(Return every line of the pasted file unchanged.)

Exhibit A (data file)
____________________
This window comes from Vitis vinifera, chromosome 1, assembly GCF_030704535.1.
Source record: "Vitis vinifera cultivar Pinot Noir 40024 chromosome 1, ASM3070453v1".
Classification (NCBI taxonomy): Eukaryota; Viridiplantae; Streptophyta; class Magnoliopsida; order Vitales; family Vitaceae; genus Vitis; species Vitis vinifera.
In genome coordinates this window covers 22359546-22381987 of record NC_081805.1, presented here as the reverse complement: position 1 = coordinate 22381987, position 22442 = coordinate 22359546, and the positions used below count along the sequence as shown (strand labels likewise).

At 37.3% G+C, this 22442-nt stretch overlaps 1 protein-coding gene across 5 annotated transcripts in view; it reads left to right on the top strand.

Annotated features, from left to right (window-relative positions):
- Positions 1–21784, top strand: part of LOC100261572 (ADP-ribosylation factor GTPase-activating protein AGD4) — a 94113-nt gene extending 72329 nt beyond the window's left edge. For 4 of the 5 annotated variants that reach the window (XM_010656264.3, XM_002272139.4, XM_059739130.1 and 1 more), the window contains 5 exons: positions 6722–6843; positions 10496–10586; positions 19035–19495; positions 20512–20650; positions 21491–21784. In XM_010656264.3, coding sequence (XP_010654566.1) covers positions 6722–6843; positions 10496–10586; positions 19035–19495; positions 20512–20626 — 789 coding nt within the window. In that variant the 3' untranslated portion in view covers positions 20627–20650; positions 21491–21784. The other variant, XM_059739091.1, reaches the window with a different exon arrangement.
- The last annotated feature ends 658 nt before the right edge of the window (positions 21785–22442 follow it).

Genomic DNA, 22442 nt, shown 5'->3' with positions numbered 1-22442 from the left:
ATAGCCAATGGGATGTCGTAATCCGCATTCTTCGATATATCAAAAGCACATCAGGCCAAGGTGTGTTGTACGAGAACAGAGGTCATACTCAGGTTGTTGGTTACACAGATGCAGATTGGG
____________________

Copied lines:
This window comes from Vitis vinifera, chromosome 1, assembly GCF_030704535.1.
Source record: "Vitis vinifera cultivar Pinot Noir 40024 chromosome 1, ASM3070453v1".
Classification (NCBI taxonomy): Eukaryota; Viridiplantae; Streptophyta; class Magnoliopsida; order Vitales; family Vitaceae; genus Vitis; species Vitis vinifera.
In genome coordinates this window covers 22359546-22381987 of record NC_081805.1, presented here as the reverse complement: position 1 = coordinate 22381987, position 22442 = coordinate 22359546, and the positions used below count along the sequence as shown (strand labels likewise).

At 37.3% G+C, this 22442-nt stretch overlaps 1 protein-coding gene across 5 annotated transcripts in view; it reads left to right on the top strand.

Annotated features, from left to right (window-relative positions):
- Positions 1–21784, top strand: part of LOC100261572 (ADP-ribosylation factor GTPase-activating protein AGD4) — a 94113-nt gene extending 72329 nt beyond the window's left edge. For 4 of the 5 annotated variants that reach the window (XM_010656264.3, XM_002272139.4, XM_059739130.1 and 1 more), the window contains 5 exons: positions 6722–6843; positions 10496–10586; positions 19035–19495; positions 20512–20650; positions 21491–21784. In XM_010656264.3, coding sequence (XP_010654566.1) covers positions 6722–6843; positions 10496–10586; positions 19035–19495; positions 20512–20626 — 789 coding nt within the window. In that variant the 3' untranslated portion in view covers positions 20627–20650; positions 21491–21784. The other variant, XM_059739091.1, reaches the window with a different exon arrangement.
- The last annotated feature ends 658 nt before the right edge of the window (positions 21785–22442 follow it).

Genomic DNA, 22442 nt, shown 5'->3' with positions numbered 1-22442 from the left:
ATAGCCAATGGGATGTCGTAATCCGCATTCTTCGATATATCAAAAGCACATCAGGCCAAGGTGTGTTGTACGAGAACAGAGGTCATACTCAGGTTGTTGGTTACACAGATGCAGATTGGG